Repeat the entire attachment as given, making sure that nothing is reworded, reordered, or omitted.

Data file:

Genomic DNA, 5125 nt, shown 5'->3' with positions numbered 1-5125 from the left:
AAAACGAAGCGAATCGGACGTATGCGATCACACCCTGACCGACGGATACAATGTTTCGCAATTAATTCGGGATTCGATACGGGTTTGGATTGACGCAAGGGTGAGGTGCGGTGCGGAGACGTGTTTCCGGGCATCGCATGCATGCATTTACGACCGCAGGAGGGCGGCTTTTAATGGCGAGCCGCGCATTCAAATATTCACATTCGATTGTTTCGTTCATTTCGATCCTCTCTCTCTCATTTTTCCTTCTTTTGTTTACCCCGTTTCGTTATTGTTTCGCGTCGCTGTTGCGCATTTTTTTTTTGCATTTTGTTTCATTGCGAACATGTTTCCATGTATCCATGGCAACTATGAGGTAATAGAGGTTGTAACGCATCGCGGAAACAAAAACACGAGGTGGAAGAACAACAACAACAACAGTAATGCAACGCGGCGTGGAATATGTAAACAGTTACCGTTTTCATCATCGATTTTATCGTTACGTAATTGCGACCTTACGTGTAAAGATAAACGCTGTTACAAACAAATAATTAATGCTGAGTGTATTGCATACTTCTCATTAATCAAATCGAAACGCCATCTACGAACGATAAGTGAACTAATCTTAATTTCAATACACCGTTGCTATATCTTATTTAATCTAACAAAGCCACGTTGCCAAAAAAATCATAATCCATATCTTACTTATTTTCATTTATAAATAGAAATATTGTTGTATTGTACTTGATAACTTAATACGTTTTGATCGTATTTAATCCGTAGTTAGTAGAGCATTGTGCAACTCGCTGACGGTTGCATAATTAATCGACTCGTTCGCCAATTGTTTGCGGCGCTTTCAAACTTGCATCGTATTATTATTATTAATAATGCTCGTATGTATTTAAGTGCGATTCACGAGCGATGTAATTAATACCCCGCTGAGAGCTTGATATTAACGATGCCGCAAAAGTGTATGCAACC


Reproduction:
Genomic DNA, 5125 nt, shown 5'->3' with positions numbered 1-5125 from the left:
AAAACGAAGCGAATCGGACGTATGCGATCACACCCTGACCGACGGATACAATGTTTCGCAATTAATTCGGGATTCGATACGGGTTTGGATTGACGCAAGGGTGAGGTGCGGTGCGGAGACGTGTTTCCGGGCATCGCATGCATGCATTTACGACCGCAGGAGGGCGGCTTTTAATGGCGAGCCGCGCATTCAAATATTCACATTCGATTGTTTCGTTCATTTCGATCCTCTCTCTCTCATTTTTCCTTCTTTTGTTTACCCCGTTTCGTTATTGTTTCGCGTCGCTGTTGCGCATTTTTTTTTTGCATTTTGTTTCATTGCGAACATGTTTCCATGTATCCATGGCAACTATGAGGTAATAGAGGTTGTAACGCATCGCGGAAACAAAAACACGAGGTGGAAGAACAACAACAACAACAGTAATGCAACGCGGCGTGGAATATGTAAACAGTTACCGTTTTCATCATCGATTTTATCGTTACGTAATTGCGACCTTACGTGTAAAGATAAACGCTGTTACAAACAAATAATTAATGCTGAGTGTATTGCATACTTCTCATTAATCAAATCGAAACGCCATCTACGAACGATAAGTGAACTAATCTTAATTTCAATACACCGTTGCTATATCTTATTTAATCTAACAAAGCCACGTTGCCAAAAAAATCATAATCCATATCTTACTTATTTTCATTTATAAATAGAAATATTGTTGTATTGTACTTGATAACTTAATACGTTTTGATCGTATTTAATCCGTAGTTAGTAGAGCATTGTGCAACTCGCTGACGGTTGCATAATTAATCGACTCGTTCGCCAATTGTTTGCGGCGCTTTCAAACTTGCATCGTATTATTATTATTAATAATGCTCGTATGTATTTAAGTGCGATTCACGAGCGATGTAATTAATACCCCGCTGAGAGCTTGATATTAACGATGCCGCAAAAGTGTATGCAACC